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I would love the luxury of counting noses every day or like some of you have said, a few times a day. That is simply not possible for me as we have 7 breeding pastures that are all within 10 miles of my home, but they are in 4 different directions, and a little over 2000 acres.  We have two pastures of 400 acres right at home from which we manage our ET and AI . We also keep about 80 of the cows with the better calves in these pastures so we can keep a closer eye on them  and make sure they are developing properly. It takes me a little over 1/2 a day to do a complete pasture check , so my cows are lucky if they get counted twice a month. In fact, if you were to ask me how many head of cattle I had, I would probably have to make a " guesstimite" as I would have to add them all up from my record book that is carried in my truck at all times. The problem is we have 3 trucks we use so sometimes I get to a pasture and realize the book is in another truck.
I find it quite amazing how good one gets at knowing when something is missing. A person's eye gets good at scanning a large group and noticing a cow with footrot or a calf with pinkeye etc. Over the years we have lost very very few cattle on pasture, and we have been fortunate in not having many health issues in the pastures as well.
Usually when I am asked how many cattle I have, I am pleased if my estimate is within 20 head of the actual number.
 

Show Heifer

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After a storm, I do MORE than check noses, I take a clipboard out with every cow and calf number on it. I see each animal, check eyes, feet, general health, then I check them off the list. If a storm hits four days in a row, I check them every day.
But on a day to day bases (after all calves are born and several weeks old) I check them off the clip board at least 4 times a week. If I am really busy, maybe 3 times. But never less than 3 times per week.

If a neighbor is having health issues I do it more often.

Counting to me is well....if-y.  Did I count THAT black cow, or THAT one? What about the calf? Did I count him twice? Get my point.  A clipboard and list is the only way to go. That way, EVERY SINGLE cow, calf, and bull is checked off.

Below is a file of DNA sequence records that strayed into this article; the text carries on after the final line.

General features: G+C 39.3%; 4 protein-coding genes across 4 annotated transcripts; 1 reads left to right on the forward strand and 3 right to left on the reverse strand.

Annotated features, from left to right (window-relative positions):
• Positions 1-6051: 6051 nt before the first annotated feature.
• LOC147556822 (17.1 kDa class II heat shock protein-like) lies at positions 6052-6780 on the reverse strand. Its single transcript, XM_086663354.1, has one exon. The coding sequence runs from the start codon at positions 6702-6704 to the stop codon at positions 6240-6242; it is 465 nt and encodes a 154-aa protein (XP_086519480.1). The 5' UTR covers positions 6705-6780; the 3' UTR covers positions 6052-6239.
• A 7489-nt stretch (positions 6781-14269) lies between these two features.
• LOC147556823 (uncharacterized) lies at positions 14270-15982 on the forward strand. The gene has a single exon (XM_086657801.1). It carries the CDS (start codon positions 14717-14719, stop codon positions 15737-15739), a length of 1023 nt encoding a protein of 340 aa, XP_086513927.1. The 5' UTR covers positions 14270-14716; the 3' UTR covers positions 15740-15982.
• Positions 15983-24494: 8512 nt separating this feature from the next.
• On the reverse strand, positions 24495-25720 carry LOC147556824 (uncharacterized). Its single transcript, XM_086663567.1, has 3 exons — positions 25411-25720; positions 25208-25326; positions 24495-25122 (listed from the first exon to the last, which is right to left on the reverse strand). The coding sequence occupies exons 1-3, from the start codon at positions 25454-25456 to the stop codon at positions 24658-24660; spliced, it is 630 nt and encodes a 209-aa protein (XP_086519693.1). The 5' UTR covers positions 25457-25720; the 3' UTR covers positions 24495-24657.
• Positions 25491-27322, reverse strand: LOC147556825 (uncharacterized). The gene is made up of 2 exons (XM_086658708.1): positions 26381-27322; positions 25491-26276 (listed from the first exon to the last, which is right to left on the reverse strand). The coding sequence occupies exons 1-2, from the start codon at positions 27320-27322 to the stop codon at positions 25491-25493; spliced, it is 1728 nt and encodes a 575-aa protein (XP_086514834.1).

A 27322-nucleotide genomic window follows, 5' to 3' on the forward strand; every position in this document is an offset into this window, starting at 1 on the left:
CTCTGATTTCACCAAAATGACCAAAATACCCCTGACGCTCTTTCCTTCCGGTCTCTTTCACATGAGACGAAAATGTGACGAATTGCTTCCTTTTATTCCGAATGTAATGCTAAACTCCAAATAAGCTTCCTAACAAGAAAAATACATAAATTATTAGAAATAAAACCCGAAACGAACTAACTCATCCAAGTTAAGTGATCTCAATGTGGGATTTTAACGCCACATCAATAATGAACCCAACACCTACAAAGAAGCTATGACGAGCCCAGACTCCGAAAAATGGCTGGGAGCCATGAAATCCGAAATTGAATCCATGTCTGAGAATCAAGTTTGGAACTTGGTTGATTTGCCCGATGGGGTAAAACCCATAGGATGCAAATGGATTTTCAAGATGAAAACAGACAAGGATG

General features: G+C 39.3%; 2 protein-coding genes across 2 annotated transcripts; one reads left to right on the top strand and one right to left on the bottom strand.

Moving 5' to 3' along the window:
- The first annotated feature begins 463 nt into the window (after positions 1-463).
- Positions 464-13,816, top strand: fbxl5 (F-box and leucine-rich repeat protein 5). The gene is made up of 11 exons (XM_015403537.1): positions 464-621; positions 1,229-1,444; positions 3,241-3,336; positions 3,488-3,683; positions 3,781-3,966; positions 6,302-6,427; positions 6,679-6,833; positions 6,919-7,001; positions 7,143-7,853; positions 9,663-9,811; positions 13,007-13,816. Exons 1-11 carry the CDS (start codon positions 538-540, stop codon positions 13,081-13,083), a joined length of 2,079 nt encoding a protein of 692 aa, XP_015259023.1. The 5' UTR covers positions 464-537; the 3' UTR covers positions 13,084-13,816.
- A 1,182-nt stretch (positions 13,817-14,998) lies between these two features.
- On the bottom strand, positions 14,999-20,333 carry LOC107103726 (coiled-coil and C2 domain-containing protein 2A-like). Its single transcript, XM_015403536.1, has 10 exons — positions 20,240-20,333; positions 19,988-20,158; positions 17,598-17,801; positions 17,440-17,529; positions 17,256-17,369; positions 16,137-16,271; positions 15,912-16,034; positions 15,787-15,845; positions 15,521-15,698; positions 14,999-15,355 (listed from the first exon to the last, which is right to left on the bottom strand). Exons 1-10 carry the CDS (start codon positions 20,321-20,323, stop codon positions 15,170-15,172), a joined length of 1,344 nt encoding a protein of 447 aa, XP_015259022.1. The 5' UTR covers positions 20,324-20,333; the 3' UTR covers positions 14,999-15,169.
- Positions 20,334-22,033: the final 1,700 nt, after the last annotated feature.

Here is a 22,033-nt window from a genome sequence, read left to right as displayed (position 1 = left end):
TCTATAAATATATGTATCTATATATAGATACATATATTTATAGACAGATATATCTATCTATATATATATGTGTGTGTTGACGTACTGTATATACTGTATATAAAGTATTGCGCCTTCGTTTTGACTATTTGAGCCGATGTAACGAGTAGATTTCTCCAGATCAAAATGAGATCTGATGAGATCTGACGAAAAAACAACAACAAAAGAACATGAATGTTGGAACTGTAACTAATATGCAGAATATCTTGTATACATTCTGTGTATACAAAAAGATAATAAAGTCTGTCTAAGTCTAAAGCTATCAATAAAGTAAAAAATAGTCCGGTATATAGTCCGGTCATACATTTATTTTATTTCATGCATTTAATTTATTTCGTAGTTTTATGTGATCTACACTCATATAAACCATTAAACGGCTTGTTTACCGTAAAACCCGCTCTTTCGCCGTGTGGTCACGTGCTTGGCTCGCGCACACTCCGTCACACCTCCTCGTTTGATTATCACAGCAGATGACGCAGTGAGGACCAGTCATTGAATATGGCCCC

(I hate to admit, but I learned this habit from an ex-boyfriend - only good thing I got out of THAT deal!!!  ;D)
I also can note if a cow is in heat....etc.....love my clipboard!!! (clapping)
 

pigguy

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kansas
justintime said:
I would love the luxury of counting noses every day or like some of you have said, a few times a day. That is simply not possible for me as we have 7 breeding pastures that are all within 10 miles of my home, but they are in 4 different directions, and a little over 2000 acres.  We have two pastures of 400 acres right at home from which we manage our ET and AI . We also keep about 80 of the cows with the better calves in these pastures so we can keep a closer eye on them  and make sure they are developing properly. It takes me a little over 1/2 a day to do a complete pasture check , so my cows are lucky if they get counted twice a month. In fact, if you were to ask me how many head of cattle I had, I would probably have to make a " guesstimite" as I would have to add them all up from my record book that is carried in my truck at all times. The problem is we have 3 trucks we use so sometimes I get to a pasture and realize the book is in another truck.
I find it quite amazing how good one gets at knowing when something is missing. A person's eye gets good at scanning a large group and noticing a cow with footrot or a calf with pinkeye etc. Over the years we have lost very very few cattle on pasture, and we have been fortunate in not having many health issues in the pastures as well.